5. Hipster Developments. An interesting byproduct of living in the downtown area is a more intimate familiarity with local businesses. Two years ago, there was some minor scandal as local “anarchists” — presumably, bored teenagers with delusions of grandeur — damaged businesses along the Wealthy Street corridor and decried the gentrification of the inner city. To be sure, I appreciate the many different options at my disposal for locally roasted coffee, tasty microbrews, local-sourced vegan dining and such. It’s interesting, too, to see a giant veggie market sprout up amidst the warehouses and homeless shelters near the river. But you know what I don’t see? Supermarkets that don’t require bars on the windows. Even the downtown housing market is off-balance. Lots of buildings are getting rehabbed into varying kinds of residential properties. Some subsidized, others at market. The theme is “early 20s creative professional with a bankroll” mixed with “people with Section 8 benefits.” Allegedly this blend will create a harmonious, diverse community — a veritable United Colors of Benetton. Yet for all the development that’s already taken place, and for all the time I spend downtown, I see no evidence of this hoped-for explosion of multi-culti happiness outside of the places (like Rosa Parks Circle or The BOB) you’d expect to see it. Whether I sit in the window seat at a coffee shop along West Fulton or the front table at the cigar lounge in the Heartside neighborhood or take a walk along Wealthy Street, I see typical urbanism: Pockets of gentrification amidst a sea of neighborhoods that white people avoid after sundown. I also see lots of homeless people and increasingly aggressive panhandlers, with no apparent intervention by city officials to address this very real barrier to inner-city revitalization.
  6. Bridge Shutdowns. Although I live on the southern periphery of downtown, I grew up on the Upper West Side. I frequently return there for shopping, family visits and related errands. Such a journey requires crossing the Grand River. The local crossings are, from south to north: Wilson Avenue (Grandville), Wealthy Street, Fulton Street, Pearl Street, Bridge Street, Sixth Street, Leonard Street, Ann Street and North Park Street. To get to the Upper West Side from the central city, Ann and North Park won’t work; they take you too far northeast. Wilson is the long-way-around; you’d have to take Market Avenue to Indian Mound Drive and go roughly six miles SW to get to the bridge. Realistically, Wealthy/Fulton/Pearl are the best bets, with Bridge/Sixth/Leonard workable but taking you a few miles north. Imagine my dismay, then, when every couple of months we have unexpected, unannounced and un-signed shut-downs of the Wealthy/Fulton/Pearl bridges because of … wait for it … bike rides and marathons. And, of course, downtown is rerouted for the events, too, so good luck making it to Bridge or Leonard without swinging way east to thwart the hordes. Look, I’m as much a fan of bike rides, marathons and whatnot as the next fellow — but the city shouldn’t cut off access to the West Side from downtown without leaving some reasonably accessible means of crossing the river. At the least, every bridge crossing that’s shut down should be accompanied by a sign announcing the first open bridge to the north and to the south, so drivers don’t have to snake through closed streets, gaggles of spectator and other distractions just to make it to the other side of town. And some advance warning would be nice.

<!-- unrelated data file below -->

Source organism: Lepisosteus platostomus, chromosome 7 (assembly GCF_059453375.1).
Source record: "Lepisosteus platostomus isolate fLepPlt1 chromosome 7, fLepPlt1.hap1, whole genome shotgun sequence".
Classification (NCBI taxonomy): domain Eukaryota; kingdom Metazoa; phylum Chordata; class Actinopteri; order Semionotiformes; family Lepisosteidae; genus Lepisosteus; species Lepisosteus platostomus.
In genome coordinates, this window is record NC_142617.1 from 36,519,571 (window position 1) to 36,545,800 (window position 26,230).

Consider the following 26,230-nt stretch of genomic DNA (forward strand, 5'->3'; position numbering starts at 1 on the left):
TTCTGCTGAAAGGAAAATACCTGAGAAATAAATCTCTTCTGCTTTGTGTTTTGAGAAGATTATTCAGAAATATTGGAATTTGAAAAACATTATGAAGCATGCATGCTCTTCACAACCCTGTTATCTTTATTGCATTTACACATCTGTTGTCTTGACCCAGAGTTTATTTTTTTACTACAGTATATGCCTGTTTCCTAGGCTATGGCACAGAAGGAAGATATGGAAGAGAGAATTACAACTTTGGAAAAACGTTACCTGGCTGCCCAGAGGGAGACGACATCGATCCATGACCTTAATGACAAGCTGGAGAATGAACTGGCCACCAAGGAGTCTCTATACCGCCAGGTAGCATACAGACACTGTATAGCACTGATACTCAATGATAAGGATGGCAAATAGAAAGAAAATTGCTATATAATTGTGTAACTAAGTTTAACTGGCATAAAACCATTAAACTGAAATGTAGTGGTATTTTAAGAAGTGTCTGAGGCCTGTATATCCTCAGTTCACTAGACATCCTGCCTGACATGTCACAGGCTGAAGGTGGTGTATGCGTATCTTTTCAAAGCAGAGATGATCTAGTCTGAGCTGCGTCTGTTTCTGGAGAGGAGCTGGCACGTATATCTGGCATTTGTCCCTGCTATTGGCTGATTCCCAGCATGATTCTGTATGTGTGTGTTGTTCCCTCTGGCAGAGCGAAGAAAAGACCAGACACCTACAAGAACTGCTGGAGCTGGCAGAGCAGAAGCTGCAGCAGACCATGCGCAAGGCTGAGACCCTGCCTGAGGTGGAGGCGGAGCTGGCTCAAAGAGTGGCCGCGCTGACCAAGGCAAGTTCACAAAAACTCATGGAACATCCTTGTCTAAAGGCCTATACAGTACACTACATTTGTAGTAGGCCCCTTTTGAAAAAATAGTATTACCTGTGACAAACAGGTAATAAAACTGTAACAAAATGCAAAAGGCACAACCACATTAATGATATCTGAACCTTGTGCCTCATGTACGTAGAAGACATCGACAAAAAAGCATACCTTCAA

7. Development Meetings. Should anyone have concerns about the city’s new direction, feel free to attend meetings. The last meeting notice I saw was for 2 p.m. on a Thursday. Which means that people who work the day shift, or people with school-aged children, are effectively excluded from participation. You know who’s not excluded by this schedule? Hipsters and community organizers. The mind boggles.

So. Seven gripes. My chief take-away is that after years of fairly conservative leadership under Mayor John Logie and former city manager Kurt Kimball, Grand Rapids is changing. Drip by drip, increasingly progressive policies, subsumed under the New Urbanism and transit-oriented development banners in spirit if not in name, begin to take hold under the leadership of Mayor George Heartwell and city manager Greg Sundstrom. We see drivers getting the shaft with increasing frequency. We see more emphasis on mass-transit infrastructure and alternative energy. We see a relaxation of marijuana laws and a surge in gentrification. We see a county land bank deciding who wins and who loses.

More than anything, we see the real-world effects of municipal leaders using Richard Thaler’s nudge theory to quietly narrow the scope of options available to ordinary people, to encourage an “approved” choice. Bit by bit, project by project, we’re being nudged into living less like Grand Rapidians and more like Portlanders.

But here’s the kicker: Grand Rapids isn’t Portland or Boston or Ann Arbor or any other city on the map. It’s Grand Rapids. It’s a great town, filled with great people. We have our own culture and traditions. What a shame that instead of embracing our history and our culture, we’re left with leaders who’d prefer to transform us to something that we’re not, to slowly penalize free-market choice and automobile traffic while promoting the latest community-development fads.

The real problem with New Urbanist thinking is that by trying to nudge the market through regulatory and infrastructure tweaks, we’re left with a generic cosmopolitanism that might be attractive in the abstract but proves utterly unworkable in the real world. Just look at the current Heartside neighborhood: Yea verily, we’ve rehabbed many buildings and added a mix of commercial properties and loft-style housing. We don’t have reputable supermarkets, though, which is a huge problem. And who wants to walk in Heartside when every 10 feet, you’re accosted by a panhandler? I’m down there often enough to see what life’s like on those streets. It’s not the great deal it’s cracked up to be, propaganda from the DDA notwithstanding. They can build a New Urbanist utopia, but I’m skeptical a critical mass will embrace it strongly enough to make it sustainable over the long haul. Hell, just look what M6 did to Kentwood and Wyoming: Their southern tiers decamped to Gaines Township and Caledonia, leaving economic devastation and cultural impoverishment between 36th and 52nd streets. As soon as The Next Hip Thing arrives, the young creatives so desperately courted for downtown living will flee, and the cycle of urban decay will begin anew.

The cultural norms that made Grand Rapids great are being sidelined in service to a faux-cosmopolitan ideology prevalent among our current batch of technocrats at City Hall. What a shame. I’d go for a drive to clear my thoughts, but who knows if I’ll find an open bridge — assuming I make it through the roundabouts.